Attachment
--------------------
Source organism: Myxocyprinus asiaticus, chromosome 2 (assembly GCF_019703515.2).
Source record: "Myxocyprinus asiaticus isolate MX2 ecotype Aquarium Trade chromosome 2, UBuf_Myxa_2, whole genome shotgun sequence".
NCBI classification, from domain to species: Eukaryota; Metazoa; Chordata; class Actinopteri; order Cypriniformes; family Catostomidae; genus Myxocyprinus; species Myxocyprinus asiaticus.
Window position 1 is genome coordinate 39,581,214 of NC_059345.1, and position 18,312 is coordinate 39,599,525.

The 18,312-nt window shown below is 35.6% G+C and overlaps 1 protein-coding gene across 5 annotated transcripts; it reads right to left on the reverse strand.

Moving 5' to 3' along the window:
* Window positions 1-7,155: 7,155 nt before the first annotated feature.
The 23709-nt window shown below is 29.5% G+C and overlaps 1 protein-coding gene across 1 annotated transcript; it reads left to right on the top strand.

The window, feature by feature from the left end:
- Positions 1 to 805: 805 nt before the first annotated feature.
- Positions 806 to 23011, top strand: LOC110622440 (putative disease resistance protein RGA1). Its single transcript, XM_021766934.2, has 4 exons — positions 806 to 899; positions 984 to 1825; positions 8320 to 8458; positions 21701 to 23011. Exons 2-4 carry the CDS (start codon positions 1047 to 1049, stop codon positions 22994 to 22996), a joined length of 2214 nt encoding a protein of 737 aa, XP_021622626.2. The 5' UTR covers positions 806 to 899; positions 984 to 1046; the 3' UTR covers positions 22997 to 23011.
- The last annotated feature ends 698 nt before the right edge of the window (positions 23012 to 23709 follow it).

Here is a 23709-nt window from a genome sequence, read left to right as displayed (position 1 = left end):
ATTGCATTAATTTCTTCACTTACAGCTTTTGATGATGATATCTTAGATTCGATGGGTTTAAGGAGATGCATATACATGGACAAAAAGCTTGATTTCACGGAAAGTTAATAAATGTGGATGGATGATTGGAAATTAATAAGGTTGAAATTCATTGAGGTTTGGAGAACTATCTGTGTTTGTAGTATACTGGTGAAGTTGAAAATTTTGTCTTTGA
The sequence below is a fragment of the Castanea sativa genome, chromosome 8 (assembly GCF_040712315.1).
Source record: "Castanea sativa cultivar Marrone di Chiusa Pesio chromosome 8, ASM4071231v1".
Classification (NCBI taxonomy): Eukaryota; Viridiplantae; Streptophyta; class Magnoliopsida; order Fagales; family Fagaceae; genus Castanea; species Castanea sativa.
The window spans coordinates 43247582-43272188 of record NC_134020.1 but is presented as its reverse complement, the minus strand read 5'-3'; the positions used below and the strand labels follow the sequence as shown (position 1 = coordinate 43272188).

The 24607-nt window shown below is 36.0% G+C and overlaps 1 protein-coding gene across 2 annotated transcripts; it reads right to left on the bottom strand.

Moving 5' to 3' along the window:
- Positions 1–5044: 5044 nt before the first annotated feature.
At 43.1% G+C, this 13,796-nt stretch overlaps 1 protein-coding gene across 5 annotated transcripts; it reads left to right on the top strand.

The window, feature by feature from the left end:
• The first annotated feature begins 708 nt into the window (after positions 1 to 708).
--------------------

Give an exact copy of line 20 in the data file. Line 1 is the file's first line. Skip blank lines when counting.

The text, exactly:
Moving 5' to 3' along the window: